In berry fields across Australia growers are united in hoping that the berry imports scandal this week will lead to governments beginning to listen to their concerns.
National president of the Australian Blueberry Growers Association and Tasmanian blueberry farmer Greg McCulloch says that it is time for imported products to face the same regulations as those grown domestically.
"What we find unbelievable is that we have these standards imposed on us - and as Australian farmers we impose standards on ourselves as well - but the Australian government allows imports in that don't meet those same standards. Governments promise to address this but they never deliver. It's disgraceful that something like this (the outbreak of hepatitis A) can happen in this day and age. Any food - especially that which is eaten uncooked, including frozen berries, which often are eaten in smoothies and the like - has got to be properly tested," he said.
The astounding fact is that, despite multiple hepatitis A outbreaks in Europe in recent years linked to the very same product, the federal Department of Agriculture failed to classify the frozen berry imports from China as "high risk." It is, fair to say, beyond belief.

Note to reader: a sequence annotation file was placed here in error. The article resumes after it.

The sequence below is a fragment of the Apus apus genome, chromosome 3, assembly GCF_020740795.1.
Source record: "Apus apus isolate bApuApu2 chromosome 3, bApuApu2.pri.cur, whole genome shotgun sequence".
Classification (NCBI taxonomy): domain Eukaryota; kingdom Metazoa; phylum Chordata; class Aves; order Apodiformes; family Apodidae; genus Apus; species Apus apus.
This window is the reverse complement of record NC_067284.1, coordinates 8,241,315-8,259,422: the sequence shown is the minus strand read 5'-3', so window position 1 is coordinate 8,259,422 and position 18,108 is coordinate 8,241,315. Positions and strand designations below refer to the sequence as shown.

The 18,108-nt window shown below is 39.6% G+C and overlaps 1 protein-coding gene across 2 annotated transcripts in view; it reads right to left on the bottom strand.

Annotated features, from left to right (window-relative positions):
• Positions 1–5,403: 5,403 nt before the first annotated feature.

The department has confirmed that frozen berry imports from China are classified as "surveillance foods" which means that foods are tested at a rate of 5% of all consignments for 49 chemical residues along with labelling and packaging requirements. It is important to note however, that testing for pathogens such as Hepatits A is not conducted.
Mr McCulloch echoed the feelings of fellow Aussie farmers when he pointed out that this is in stark contrast to the hurdles local growers had to clear before exporting to China. "We export cherries to China here but before they get exported, every year the Chinese come down and inspect our pack-houses - at our cost," he said.
The words "double-standard" and "hypercritical" immediately spring to mind. No wonder Aussie berry farmers are up in arms!
Maybe now that we have an outbreak of Hepatitis A from imported berries something will finally be done to rectify this simply unbelievable situation.
Source : The Australian, February 18 2015